Though women are a growing presence on the jobsite, it’s no secret that construction remains male-dominated. If that’s going to change, there must be a collaborative effort to make the industry attractive to all, said panelists at the National Association of Women in Construction Puget Sound's diversity, equity and inclusion event on Tuesday.
Women account for only 11% of workers in construction overall, according to a recent Fixr report, although their numbers have risen 50% in the past decade. In the field, however, the gender disparity is even more stark: Only 3% to 4% of jobs in production, transportation, construction and maintenance are occupied by women. Women are underrepresented in leadership as well, according to Fixr, making up 17% of management and professional workers.
Barriers to construction diversity include resistance from gatekeepers, lack of authentic outreach and an industry infrastructure that is slow to innovate, according to Michigan-based Brown Construction Collective + President and CEO Rita Brown. That’s in addition to a historically White and male-dominated work culture that can be unwelcoming to people with different identities.
Why women don’t enter, advance in construction
“We still have a lot of non-inclusive behaviors, especially in the field, in the construction industry,” said Jeanette McArdle, project executive with Bellevue, Washington-based Associate Prime Electric. “Workplace harassment, bullying, violence [and] creating hostile environments tend to drive what could be really quality, diverse talent away because they don’t feel safe.”
Culture in the industry is slow to change, she said, and some commonly used terms are not gender-inclusive. For example, she’s a member of the International Brotherhood of Electrical Workers, and union members are asked to refer to themselves as a journeyman or a wireman.
“These terms that we use tend to be less inclusive,” McArdle said. “I would like to see change start there. It’s a small place, but those words have a lot of meaning.”
The panelists also spoke about how potential employers discriminate against women in the hiring process because they assume they may get leave the workforce to take care of children. During the pandemic, it was mostly women who left their jobs to care for children. Women disproportionately handle caregiving duties, and miss out on advancement opportunities as a result.
For both women and men, a lack of proper sanitation facilities on the jobsite can be a hardship and a deterrent to staying in the industry.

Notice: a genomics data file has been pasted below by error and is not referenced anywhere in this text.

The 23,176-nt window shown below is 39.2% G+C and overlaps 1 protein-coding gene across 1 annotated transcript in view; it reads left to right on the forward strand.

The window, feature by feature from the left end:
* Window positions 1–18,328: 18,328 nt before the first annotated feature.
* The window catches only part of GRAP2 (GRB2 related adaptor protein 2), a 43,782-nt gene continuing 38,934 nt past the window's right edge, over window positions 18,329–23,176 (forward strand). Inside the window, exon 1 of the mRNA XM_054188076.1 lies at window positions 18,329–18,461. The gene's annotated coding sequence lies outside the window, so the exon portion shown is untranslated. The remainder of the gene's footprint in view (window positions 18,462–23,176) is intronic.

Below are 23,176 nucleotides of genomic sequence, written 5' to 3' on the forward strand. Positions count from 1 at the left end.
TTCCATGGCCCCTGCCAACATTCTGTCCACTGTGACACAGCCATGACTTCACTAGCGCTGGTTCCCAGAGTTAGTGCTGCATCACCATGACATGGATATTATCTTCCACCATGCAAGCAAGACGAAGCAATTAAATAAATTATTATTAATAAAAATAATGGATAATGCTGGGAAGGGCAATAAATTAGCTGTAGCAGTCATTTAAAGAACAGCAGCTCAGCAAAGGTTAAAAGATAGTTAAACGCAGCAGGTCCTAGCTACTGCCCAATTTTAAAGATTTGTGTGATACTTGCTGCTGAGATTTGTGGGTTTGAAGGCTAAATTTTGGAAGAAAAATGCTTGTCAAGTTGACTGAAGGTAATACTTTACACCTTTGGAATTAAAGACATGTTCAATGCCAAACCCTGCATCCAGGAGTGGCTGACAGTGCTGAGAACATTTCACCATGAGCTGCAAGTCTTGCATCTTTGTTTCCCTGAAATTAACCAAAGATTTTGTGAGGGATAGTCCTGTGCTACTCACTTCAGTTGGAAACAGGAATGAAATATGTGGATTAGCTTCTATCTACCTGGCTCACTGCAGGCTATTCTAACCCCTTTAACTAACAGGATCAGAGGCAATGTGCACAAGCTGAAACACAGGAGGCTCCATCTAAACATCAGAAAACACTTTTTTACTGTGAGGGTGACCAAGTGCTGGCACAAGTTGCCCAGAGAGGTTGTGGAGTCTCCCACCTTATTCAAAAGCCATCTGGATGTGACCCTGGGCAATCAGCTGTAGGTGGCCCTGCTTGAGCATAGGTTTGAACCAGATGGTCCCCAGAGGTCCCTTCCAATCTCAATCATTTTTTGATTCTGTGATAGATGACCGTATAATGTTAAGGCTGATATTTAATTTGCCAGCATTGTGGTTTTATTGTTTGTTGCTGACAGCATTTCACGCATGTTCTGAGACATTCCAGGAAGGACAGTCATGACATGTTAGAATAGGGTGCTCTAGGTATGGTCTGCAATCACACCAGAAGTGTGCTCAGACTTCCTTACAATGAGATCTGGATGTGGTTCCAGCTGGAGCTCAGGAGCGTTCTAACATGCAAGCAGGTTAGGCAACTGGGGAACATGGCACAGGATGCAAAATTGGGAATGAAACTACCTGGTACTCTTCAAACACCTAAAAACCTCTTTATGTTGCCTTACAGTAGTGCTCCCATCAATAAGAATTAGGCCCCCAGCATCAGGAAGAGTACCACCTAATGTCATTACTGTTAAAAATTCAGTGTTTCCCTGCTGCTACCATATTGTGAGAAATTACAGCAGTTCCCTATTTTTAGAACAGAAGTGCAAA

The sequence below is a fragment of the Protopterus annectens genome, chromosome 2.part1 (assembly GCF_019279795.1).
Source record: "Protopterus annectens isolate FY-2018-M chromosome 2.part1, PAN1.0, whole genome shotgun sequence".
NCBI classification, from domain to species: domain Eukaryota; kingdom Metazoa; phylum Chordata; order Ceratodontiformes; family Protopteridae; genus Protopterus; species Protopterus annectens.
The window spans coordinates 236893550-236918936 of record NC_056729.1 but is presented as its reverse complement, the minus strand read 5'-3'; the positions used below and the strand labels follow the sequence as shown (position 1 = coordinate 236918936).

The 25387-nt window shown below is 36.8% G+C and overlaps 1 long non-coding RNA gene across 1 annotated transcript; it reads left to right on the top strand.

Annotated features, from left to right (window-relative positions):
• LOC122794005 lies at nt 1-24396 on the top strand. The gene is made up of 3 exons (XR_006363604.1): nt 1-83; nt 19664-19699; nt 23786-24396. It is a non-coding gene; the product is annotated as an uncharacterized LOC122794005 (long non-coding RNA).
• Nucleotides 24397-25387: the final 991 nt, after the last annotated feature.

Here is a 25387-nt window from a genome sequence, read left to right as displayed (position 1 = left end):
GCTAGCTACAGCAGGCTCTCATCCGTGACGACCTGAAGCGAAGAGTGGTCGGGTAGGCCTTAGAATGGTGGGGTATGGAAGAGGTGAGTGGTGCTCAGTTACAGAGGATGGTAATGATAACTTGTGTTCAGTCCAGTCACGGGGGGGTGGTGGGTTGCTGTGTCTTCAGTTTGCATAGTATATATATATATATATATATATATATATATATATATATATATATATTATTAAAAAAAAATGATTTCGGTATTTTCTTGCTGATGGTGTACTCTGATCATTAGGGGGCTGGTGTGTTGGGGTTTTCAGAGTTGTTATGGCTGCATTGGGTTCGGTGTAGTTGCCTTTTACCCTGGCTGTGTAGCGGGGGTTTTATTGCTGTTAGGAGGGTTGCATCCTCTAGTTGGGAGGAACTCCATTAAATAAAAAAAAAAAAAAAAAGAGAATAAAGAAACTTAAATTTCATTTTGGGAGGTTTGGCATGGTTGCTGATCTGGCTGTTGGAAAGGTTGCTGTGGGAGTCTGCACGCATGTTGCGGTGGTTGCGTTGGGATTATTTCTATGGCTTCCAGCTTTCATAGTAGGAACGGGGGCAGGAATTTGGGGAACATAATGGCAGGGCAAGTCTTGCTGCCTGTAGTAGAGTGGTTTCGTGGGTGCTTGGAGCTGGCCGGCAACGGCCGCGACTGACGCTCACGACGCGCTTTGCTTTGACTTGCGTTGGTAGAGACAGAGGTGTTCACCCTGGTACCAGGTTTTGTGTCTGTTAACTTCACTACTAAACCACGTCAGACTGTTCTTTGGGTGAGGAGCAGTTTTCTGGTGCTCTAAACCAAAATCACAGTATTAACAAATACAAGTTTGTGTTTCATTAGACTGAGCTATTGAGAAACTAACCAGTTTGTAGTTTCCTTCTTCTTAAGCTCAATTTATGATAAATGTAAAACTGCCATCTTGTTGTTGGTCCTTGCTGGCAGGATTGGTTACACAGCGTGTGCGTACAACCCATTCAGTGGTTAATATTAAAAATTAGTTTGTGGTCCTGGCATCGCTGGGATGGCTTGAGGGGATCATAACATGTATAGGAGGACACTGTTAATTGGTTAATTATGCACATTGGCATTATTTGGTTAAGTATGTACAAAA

Although sanitation improved during the pandemic, many jobsites are regressing to how it was before, Colorado Springs, Colorado-based Frontline Floor Coatings President and CEO Ally Jencson said. For one, jobsites need bigger portable toilets for people who are pregnant, as it’s difficult to navigate a standard model with a big belly, she said.
“Get your company to understand that renting an extra port-a-potty isn’t going to break the budget,” Jencson added.
Inclusion without tokenization
What companies seeking to be inclusive should not do is show off “diverse” workers without offering support and sharing power, said Shannon Tymosko, electrical apprentice with International Brotherhood of Electrical Workers Local 105 in Ontario, Canada. People want to be remembered for their work, not feel like they’re there to fill a quota.
“‘Culture add’ is essential in the workplace, and not ‘culture fit,’ because that’s how we unlock and maximize our personal and business gains,” said Jennifer Morales, underwriting consultant with Chicago-based CNA Insurance. “It’s recognizing the potential in the individual.”
To create enduring change, leadership has to be all-in and make an organizational investment to the effort, said Melanie Ryan, CEO of Seattle-based MFR Coaching and Consulting. That means taking action, evaluating progress and providing sufficient resources. Men in power also have to recognize women’s value and boost women into leadership roles, the panelists said.
“Many have a surface-level commitment to doing this work, and this is not surface-level work. This is deep, ongoing, lifelong work, both personally [and] professionally,” Ryan said. “The most difficult thing is really getting people to understand the commitment that goes with it and make the investment to do it."